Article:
The Great Debate
EDITOR’S NOTE: This is the first of a
four-part series highlighting a debate held at The Post-Journal between
Chautauqua County executive candidates Vince Horrigan and Ron Johnson.
Vince Horrigan and Ron Johnson are on the same page when it comes to putting an end to drug-related crimes in Chautauqua County. Their plan of attack, however, varies.
Horrigan, the Republican candidate for county executive, would like to expand education, treatment and wraparound programs for drug users, making it a community-wide effort. On the other hand, Johnson, the Democratic candidate for the position, believes current abusers hold the key to the solution.
“There are two of us that are pretty much on the same page as far as going after this and stopping (the drug problem),” Johnson said. “I think we’re both going to do that. I think I would want a little more outreach to the people who are actually affected by this to help with the solution.”
According to Johnson, when the jail was built and added onto in Mayville, it was figured the county would be able to market some beds for federal prisoners in order to balance the budget. However, he said after the jail was built, it was filled. And, Johnson said he believes Sheriff Joe Gerace has a problem with engaging the rest of county government to help with the situation.
“(Gerace) finds himself in a strange position.,” Johnson said. “He’s in a position where he has no authority whatsoever to put someone in the jail, and he has no authority whatsoever to get them out. So, the judges and the county judges do have the authority to put them in, and they have to be part of the solution. The county executive has to be part of the solution, because the county executive has say over the probation department, mental health and a lot of the other services.”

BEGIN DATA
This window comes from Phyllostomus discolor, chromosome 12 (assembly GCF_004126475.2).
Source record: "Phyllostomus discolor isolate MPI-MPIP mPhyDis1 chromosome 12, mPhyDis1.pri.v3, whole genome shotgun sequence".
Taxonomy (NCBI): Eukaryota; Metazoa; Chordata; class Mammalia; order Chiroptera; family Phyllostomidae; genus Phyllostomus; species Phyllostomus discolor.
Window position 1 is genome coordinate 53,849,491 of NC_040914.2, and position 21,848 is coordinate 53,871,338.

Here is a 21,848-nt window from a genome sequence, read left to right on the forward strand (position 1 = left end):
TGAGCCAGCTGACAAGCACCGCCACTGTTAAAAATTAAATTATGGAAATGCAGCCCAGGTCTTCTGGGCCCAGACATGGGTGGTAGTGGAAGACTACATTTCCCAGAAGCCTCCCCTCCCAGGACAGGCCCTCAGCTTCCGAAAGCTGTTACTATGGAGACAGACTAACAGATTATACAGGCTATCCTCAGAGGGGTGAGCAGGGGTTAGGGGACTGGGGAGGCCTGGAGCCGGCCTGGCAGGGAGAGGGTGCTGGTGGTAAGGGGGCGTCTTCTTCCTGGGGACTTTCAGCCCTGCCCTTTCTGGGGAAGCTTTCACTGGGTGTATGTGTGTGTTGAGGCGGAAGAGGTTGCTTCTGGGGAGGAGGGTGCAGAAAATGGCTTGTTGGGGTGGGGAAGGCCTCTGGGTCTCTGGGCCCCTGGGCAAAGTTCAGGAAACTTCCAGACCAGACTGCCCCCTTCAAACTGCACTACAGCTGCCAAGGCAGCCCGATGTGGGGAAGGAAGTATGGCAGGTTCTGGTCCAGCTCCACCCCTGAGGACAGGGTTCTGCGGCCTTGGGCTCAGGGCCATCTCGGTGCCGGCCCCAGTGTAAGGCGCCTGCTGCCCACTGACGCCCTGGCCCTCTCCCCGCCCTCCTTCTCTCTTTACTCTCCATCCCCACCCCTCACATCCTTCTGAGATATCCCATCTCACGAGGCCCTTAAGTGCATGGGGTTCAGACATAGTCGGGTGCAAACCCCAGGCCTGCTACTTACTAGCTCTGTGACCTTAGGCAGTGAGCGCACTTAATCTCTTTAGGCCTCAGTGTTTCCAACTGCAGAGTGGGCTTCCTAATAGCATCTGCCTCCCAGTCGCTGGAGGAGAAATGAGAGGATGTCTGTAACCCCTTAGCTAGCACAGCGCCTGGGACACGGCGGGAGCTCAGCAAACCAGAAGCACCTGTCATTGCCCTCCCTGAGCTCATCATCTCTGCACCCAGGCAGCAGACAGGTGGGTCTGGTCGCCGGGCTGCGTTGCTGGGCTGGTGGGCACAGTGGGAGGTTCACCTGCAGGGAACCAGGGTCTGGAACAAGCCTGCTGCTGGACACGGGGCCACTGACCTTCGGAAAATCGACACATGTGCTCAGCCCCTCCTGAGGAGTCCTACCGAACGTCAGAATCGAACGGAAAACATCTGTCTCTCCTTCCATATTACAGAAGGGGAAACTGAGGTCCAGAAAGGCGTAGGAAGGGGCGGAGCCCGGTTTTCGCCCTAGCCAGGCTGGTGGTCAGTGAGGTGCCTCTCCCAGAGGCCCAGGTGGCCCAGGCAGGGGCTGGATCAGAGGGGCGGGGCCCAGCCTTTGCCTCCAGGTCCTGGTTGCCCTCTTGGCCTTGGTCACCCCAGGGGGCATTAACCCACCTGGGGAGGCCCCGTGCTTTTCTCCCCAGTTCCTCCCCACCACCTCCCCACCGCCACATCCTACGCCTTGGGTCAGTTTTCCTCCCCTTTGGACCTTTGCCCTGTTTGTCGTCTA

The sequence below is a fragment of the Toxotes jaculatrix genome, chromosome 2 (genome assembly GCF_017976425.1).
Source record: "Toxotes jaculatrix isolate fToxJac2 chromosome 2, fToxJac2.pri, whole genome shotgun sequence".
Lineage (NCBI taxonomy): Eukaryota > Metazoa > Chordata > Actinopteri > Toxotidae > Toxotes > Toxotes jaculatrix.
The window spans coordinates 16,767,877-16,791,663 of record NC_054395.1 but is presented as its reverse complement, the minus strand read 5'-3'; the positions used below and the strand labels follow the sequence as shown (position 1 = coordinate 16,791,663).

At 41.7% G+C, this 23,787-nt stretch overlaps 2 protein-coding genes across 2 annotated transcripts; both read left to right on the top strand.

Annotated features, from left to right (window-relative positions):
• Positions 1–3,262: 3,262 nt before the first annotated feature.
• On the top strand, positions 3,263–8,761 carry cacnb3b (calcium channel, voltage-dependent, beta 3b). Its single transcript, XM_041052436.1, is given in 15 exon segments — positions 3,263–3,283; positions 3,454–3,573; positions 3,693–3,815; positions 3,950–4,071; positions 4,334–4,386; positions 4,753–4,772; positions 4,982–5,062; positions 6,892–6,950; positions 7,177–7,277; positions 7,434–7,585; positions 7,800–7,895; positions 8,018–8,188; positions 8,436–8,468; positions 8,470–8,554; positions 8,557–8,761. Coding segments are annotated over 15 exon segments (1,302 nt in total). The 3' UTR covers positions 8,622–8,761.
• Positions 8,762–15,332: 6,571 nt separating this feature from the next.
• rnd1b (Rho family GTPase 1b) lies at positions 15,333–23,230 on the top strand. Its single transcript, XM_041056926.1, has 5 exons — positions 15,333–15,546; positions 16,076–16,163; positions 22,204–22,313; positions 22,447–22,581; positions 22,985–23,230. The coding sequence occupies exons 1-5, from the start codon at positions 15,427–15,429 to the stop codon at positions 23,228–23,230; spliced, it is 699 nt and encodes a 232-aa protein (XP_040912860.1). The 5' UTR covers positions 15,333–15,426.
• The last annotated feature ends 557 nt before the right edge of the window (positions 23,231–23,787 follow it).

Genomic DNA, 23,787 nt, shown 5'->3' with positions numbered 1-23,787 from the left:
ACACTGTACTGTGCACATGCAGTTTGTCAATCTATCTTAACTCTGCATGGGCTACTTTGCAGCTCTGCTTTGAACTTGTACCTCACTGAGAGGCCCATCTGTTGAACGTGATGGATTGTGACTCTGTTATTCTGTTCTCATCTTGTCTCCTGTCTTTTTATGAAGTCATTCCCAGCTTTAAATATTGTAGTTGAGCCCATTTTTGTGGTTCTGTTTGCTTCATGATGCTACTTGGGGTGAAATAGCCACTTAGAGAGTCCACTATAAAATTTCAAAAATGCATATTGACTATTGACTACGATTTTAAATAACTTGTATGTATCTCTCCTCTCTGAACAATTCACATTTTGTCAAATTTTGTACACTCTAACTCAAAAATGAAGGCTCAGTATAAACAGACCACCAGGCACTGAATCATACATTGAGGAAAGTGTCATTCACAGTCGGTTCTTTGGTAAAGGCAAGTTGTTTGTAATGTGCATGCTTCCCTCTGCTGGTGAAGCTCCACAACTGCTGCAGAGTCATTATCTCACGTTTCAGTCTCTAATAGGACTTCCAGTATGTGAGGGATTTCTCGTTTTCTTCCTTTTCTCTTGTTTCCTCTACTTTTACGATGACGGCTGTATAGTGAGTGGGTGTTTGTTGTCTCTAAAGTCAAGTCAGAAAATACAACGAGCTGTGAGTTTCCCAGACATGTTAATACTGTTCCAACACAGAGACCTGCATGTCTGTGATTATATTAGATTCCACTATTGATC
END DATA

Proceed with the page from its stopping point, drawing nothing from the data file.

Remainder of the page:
Johnson said the mental health sufferers need to get out of the jail, as he believes there are more effective ways to deal with those people rather than incarcerating them.
“The jail, to me – and that’s with being a police officer for 20 years, a judge for 16 – the place for a jail is for violent offenders,” he said. “If you’re going to hurt someone, hurt me, hurt your neighbor, I don’t care why you did it. I don’t care if you’re on drugs, you want to get drugs, it doesn’t matter. If you’re going to be violent, you need to be put someplace where society is protected from you. Everything else, we can work with.”
The solution to the problem, Johnson said, is recruiting drug abusers to help find answers. Johnson said the people who are abusers want out of the situation, and can become engaged in finding a solution. Additionally, Johnson pointed to drug stores as part of the problem, as prescription pill abuse can lead to more serious drug abuse.
“We’re schizophrenic when it comes to dealing with drugs,” Johnson said. “I think that we have to have a more realistic look at that, we have to get people at the table who understand the problem, and then we have to find that solution. We have to have a secure area for these people to be able to go through what they’re going to go through, and we don’t have that. We don’t have any plan for that.”
As a Chautauqua Opportunities board member, Horrigan said the drug situation is one that is frequently discussed already in the county.